As the information age propels forward at exponential speed, the key player remains data. It is estimated that there will be more than 1.6 zettabytes of healthcare data by the end of 2019. That is 1,600,000,000 terabytes. The amounts are staggering to consider. While technology continues to make strides in capturing and storing the ever-increasing data landscape the challenge of putting all those bytes to use remains a significant need.
Organizations are trying to leverage the mountains, lakes, stacks, libraries, and warehouses of data to solve the vast array of clinical, operational, and financial needs they face every day. This comes with several challenges.
The sheer amount of data being collected at every level and from every device causes its own challenges; from storage solutions and capacity to data structuring. Add to that the ever-present challenges of privacy and security and IT departments already face a heavy lift to keep up.
At the same time the business struggles to deal with spiraling costs and the push towards healthcare price transparency. As one might expect, complying with regulation and the transitions to value-based care drives a very real financial impact. Healthcare organizations are looking for business solutions through managed care networks, or acquisitions and mergers, while also looking for technology solutions that rely on standardization and integration across disparate systems. Data is at the forefront when looking for ways to improve processes to reduce costs while maintaining the ability to provide safe, quality healthcare to those in its care.
From a clinical perspective the number of systems care-providers interact with continues to grow and do not always communicate with each other, creating more work and requiring additional resources. AI is not trusted to perform at an acceptable level above humans in patient care settings, due partly to the sheer amount of data that is needed to adequately train the models.
In the face of these challenges, incredible advancements are being made across the entire spectrum by harnessing the power of the data and technologies now available.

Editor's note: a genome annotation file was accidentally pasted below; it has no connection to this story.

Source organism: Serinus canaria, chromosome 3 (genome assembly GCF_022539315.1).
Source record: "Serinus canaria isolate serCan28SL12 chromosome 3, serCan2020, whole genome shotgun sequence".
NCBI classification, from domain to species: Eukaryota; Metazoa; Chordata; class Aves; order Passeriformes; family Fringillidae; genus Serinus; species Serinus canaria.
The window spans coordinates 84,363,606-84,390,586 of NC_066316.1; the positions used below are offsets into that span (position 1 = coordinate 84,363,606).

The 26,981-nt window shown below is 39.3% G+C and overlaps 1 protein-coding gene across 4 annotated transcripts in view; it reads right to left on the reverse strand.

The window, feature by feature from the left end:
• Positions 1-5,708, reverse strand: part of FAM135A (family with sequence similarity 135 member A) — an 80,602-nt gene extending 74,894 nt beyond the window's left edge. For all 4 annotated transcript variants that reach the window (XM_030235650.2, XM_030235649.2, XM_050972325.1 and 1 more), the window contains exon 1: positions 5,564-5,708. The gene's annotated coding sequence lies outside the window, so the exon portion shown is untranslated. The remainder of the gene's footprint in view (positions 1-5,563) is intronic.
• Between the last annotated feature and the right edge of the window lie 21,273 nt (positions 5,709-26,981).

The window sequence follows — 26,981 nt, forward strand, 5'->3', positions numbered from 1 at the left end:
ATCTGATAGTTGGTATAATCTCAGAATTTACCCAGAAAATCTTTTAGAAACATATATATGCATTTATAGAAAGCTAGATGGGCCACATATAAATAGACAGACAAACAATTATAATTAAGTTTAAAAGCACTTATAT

Artificial intelligence is already helping to predict diagnosis and present providers with likely care pathways for specific ailments during admissions. During any patient encounter, data is being leveraged at nearly every level from providing drug interaction warnings to monitoring for adverse outcomes, such as HAI likelihood. It is also commonplace in automating medical coding for billing, significantly reducing the tedious manual job of administrators combing through provider notes.
We are even starting to see more advanced care delivery interactions leveraging virtual consultations with digital AI care practitioners, such as Akos AdviNOW technology. This seems a natural extension from someone trying to self-diagnose using online resources and can increase the number of patient’s a provider can see. All of this is in addition to the vast number of personal devices now providing information directly to the patient to make informed decisions on their personal healthcare.
Deep knowledge and vast amounts of data are required to really answer meaningful questions. I expect that this will drive a consolidation of aggregated health data. This could take the form of handful of large analytical companies – think google – that aggregate all the data and become the sole providers of analytical intelligence as they buy up smaller companies with interesting solutions, merely needing larger training data. Ultimately, I think the data will be sourced from the government, as the largest single payer of healthcare in the United States, or from the largest EHR vendors. This would enable individual researchers and information technology companies to create more and more solutions to tackle very specific domain questions and use cases. Thought leaders for these targeted answers will create standard integration APIs and provide their knowledge solutions from a Data as a Service (DaaS) model from a common DaaS marketplace. Hospitals and systems will subscribe to the analytical / AI services most beneficial to their practices. EHRs will look to license the solutions and expertise to integrate into their systems and provide more robust all-inclusive solutions, allowing care providers to use technology they are already familiar with.
The information age continues to get brighter and the positive impact passionate innovators can have with the data now digitized and available is nearly limitless. The future of having actionable information at the right time to reduce pressures faced by providers while improving both efficiency and clinical outcomes will continue to solve problems on a use-case by use-case basis; improving quality of care and providing better patient outcomes.
About the Author
Joel Ewald has been with IPS as a Senior Database Architect since 2014, working to leverage current capabilities and standardize software delivery to provide actionable information when it is needed. He has over 15 years of experience in software development, focused primarily on the Microsoft database stack for both transactional OLTP and data warehousing solutions supporting business intelligence products. At IPS, he has provided decision support tools for, OR, ED, Lab, Infection Control, Anesthetics, Patient Flow, Nurse Staffing, and Pharmacy. Prior to joining IPS team, he worked in logistics project management, and public sector administration and public safety software technology sectors.